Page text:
Leasing to Play

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Auto leasing hit historic highs in the past couple of years and now finances about 27% of new-car sales.

Leasing is particularly popular with the luxury brands — 75% to 80% of new Mercedes-Benzes and about 50% of new BMWs are leased.

And specialty collector-car leasing companies such as Putnam Leasing and Premier Financial Services have become major players in financing collector-car transactions. J.J. Best Banc & Co., prominent in the field as well, offers traditional financing.

But leases in the collector-car market are quite different from those in the new-car market.

Different ends

Traditional, new-car leases are called “closed end” leases. You lease the car for a fixed period of time, say three or five years. There may be some up-front consideration, such as a down payment. At the end of the lease term, your lease obligation ends. You can just give the car back and walk away. Or, you can buy it for the pre-determined residual value, which was set at the beginning of the lease term.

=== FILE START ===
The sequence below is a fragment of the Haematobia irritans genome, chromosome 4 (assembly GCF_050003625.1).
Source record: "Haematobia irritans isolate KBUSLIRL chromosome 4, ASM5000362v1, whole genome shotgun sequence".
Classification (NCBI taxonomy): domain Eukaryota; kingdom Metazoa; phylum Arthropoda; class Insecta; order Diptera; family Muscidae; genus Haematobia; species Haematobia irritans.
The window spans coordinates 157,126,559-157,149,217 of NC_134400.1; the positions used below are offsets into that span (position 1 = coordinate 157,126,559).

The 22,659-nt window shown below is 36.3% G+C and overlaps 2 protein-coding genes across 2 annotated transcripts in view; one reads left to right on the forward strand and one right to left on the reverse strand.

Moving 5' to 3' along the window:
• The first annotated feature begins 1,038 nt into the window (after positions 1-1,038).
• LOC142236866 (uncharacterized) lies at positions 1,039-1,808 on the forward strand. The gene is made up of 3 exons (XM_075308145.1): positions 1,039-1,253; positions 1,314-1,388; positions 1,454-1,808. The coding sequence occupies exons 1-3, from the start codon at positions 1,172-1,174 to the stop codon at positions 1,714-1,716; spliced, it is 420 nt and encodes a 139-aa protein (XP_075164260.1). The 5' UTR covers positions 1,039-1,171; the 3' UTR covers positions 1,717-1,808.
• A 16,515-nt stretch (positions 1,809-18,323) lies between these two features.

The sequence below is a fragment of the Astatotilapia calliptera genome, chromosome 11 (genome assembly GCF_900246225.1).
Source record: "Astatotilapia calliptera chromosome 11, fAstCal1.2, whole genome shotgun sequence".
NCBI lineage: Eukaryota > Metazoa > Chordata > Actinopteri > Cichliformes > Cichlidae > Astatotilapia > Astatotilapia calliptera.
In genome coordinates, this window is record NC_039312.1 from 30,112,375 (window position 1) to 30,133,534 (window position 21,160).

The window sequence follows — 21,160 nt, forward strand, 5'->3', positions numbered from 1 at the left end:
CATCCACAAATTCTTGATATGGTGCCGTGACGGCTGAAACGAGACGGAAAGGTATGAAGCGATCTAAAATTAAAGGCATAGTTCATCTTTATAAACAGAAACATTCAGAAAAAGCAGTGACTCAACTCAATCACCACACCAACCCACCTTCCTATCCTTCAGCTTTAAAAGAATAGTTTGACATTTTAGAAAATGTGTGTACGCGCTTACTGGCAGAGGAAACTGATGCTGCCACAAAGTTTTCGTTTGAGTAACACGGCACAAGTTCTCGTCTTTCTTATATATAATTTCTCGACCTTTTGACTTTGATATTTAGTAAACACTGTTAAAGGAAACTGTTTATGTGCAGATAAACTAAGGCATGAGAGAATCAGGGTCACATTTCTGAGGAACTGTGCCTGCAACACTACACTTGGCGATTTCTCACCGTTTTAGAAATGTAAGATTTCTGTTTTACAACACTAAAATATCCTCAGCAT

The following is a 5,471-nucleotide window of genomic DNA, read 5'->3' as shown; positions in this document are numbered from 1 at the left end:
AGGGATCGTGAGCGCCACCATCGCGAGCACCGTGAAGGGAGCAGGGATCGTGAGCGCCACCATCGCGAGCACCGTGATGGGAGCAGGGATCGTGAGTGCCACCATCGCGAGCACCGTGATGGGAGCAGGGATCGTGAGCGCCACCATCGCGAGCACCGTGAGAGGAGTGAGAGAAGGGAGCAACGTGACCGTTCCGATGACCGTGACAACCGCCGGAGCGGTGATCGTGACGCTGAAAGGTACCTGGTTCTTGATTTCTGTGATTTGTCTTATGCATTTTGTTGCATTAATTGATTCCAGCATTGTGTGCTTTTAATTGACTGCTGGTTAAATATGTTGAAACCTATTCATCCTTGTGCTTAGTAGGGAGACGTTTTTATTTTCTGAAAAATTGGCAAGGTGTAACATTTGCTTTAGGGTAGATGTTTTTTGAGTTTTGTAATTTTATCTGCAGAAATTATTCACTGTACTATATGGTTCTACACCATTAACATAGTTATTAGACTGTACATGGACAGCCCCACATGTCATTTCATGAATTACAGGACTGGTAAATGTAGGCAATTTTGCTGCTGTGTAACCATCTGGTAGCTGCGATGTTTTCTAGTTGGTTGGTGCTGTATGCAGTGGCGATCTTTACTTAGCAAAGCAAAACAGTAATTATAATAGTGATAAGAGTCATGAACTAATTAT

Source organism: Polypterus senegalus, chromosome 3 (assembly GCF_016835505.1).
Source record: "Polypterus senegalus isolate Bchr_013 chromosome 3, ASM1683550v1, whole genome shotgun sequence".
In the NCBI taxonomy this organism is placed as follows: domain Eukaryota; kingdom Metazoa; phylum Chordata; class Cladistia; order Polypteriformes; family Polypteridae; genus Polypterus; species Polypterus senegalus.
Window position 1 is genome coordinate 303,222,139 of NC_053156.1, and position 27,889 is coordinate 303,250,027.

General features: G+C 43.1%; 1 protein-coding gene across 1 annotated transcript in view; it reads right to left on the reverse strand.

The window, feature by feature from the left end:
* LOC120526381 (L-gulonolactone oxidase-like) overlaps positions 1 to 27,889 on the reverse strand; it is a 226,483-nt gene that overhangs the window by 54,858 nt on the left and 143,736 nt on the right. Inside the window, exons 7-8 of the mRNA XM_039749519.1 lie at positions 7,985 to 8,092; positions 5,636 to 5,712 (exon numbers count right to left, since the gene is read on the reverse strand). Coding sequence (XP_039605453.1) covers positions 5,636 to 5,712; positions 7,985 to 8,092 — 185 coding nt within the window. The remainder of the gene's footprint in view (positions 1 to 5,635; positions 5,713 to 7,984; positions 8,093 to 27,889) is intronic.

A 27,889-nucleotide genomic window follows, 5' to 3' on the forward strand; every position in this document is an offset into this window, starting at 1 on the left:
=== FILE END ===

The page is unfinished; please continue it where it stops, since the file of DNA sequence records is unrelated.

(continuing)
John Draneas

SCM Columnist

John practices law in the Portland, OR, suburb of Lake Oswego, where he focuses on tax and estate planning, business organizations and transactions, and representation of collector-car owners. He is a past president of the Oregon region of the Porsche Club of America and served as the chairman of the PCA’s 2006 parade. His collection includes two Porsches, a Ferrari, an Alfa, a Lotus, a BMW daily driver, a John Deere tractor — and one increasingly famous Jaguar E-type. This month’s “You Write, We Read” on p. 20 is full of SCMer advice on whether Draneas should restore his Jag.

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